Driving on we managed to find a new species that Matt had been on the lookout for. Beside the road among some dead and a few live Black Box a couple of Black-faced Woodswallows were finally seen. We all enjoyed the moment. It was also great as we came back from the Genoe area to glimpse a flock of Major Mitchell’s Cockatoos. It is always a pleasure to see them!

After our morning activity, we detoured to the little one shop township of Koraleigh, where we all enjoyed a cold drink, and stocked up on ice.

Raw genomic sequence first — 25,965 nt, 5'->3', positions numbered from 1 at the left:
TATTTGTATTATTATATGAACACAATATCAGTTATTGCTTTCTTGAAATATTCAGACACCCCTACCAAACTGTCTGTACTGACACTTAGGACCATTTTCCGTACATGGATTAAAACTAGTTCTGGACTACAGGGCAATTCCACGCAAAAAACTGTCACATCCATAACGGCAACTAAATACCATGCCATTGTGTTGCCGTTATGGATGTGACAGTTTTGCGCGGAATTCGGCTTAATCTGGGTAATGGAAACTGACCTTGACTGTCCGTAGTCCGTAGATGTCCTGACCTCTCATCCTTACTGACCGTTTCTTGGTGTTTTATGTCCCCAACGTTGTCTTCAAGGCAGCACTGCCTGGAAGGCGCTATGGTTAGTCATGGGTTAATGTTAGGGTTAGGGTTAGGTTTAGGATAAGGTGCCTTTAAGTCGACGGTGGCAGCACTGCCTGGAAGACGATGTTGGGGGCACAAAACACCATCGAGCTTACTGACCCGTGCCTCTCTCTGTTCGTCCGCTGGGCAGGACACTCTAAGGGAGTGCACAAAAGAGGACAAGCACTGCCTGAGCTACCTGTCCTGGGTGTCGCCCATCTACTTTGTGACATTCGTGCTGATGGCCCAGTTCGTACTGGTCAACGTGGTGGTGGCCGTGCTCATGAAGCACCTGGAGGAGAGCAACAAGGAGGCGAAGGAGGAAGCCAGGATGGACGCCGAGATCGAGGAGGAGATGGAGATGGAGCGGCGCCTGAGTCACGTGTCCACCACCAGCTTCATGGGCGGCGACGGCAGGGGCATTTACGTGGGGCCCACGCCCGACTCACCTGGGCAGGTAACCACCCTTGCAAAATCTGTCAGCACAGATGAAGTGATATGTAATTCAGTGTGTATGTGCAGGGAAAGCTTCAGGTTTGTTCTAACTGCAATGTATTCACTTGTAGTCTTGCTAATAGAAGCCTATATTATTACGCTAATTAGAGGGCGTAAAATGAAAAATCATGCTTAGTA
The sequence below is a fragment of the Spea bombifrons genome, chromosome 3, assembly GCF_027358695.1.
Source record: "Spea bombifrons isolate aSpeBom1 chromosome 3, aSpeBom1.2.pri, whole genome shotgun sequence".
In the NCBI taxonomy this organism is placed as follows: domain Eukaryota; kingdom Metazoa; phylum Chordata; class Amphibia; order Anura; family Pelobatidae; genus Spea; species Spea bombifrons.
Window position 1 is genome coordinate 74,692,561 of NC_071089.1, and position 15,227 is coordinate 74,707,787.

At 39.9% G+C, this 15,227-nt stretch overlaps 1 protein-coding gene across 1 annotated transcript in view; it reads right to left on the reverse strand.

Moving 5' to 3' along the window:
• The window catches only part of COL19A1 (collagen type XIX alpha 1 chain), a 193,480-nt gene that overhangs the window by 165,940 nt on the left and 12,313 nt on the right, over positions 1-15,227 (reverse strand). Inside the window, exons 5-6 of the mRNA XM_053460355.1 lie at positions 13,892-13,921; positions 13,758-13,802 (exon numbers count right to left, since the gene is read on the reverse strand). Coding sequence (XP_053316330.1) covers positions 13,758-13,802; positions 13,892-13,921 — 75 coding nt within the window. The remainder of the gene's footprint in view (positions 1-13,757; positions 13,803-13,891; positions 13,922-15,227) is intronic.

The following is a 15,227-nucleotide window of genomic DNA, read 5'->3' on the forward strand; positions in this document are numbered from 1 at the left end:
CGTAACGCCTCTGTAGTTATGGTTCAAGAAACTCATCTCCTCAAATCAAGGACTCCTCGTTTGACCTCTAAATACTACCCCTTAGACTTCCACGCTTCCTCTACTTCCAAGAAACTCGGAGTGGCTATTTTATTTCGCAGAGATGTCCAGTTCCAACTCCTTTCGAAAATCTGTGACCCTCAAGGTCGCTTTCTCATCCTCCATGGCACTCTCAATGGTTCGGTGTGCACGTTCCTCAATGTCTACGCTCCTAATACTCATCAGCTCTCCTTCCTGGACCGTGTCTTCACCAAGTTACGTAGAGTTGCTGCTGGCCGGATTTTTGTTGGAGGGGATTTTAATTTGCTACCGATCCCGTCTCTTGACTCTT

Back at camp and after a bite to eat - Matt seemed to forget his workers need lunch, even if he didn’t, and a bit of a catnap in the heat of the day, we set to identifying the bats. We had a female micro bat, obviously a Forest species, but because of the female similarity of two of these species we could not on the observable data ascertain if it was a Little or a Southern Forest Bat. Had it been a male, we perhaps would have been able to check the shape of the glans penis, which is different in these two species. Matt made a couple of phone call to bat enthusiasts who may have been able to help with some further aids to identification, but to no avail. We also were able to identify an Inland Freetail Bat - this time, because it was a male; we were able to measure the penis, which was <5 mm.